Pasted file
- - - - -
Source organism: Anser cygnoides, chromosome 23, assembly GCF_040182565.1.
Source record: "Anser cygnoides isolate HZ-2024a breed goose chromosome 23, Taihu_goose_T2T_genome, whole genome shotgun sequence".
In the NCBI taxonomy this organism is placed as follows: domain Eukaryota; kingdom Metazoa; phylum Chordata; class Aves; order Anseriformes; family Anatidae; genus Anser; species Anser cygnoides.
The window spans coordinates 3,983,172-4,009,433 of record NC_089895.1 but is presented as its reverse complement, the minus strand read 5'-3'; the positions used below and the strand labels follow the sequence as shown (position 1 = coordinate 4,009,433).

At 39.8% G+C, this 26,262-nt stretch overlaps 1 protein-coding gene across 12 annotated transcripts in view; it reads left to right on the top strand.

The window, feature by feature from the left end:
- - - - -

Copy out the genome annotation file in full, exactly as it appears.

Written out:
Source organism: Anser cygnoides, chromosome 23, assembly GCF_040182565.1.
Source record: "Anser cygnoides isolate HZ-2024a breed goose chromosome 23, Taihu_goose_T2T_genome, whole genome shotgun sequence".
In the NCBI taxonomy this organism is placed as follows: domain Eukaryota; kingdom Metazoa; phylum Chordata; class Aves; order Anseriformes; family Anatidae; genus Anser; species Anser cygnoides.
The window spans coordinates 3,983,172-4,009,433 of record NC_089895.1 but is presented as its reverse complement, the minus strand read 5'-3'; the positions used below and the strand labels follow the sequence as shown (position 1 = coordinate 4,009,433).

At 39.8% G+C, this 26,262-nt stretch overlaps 1 protein-coding gene across 12 annotated transcripts in view; it reads left to right on the top strand.

The window, feature by feature from the left end: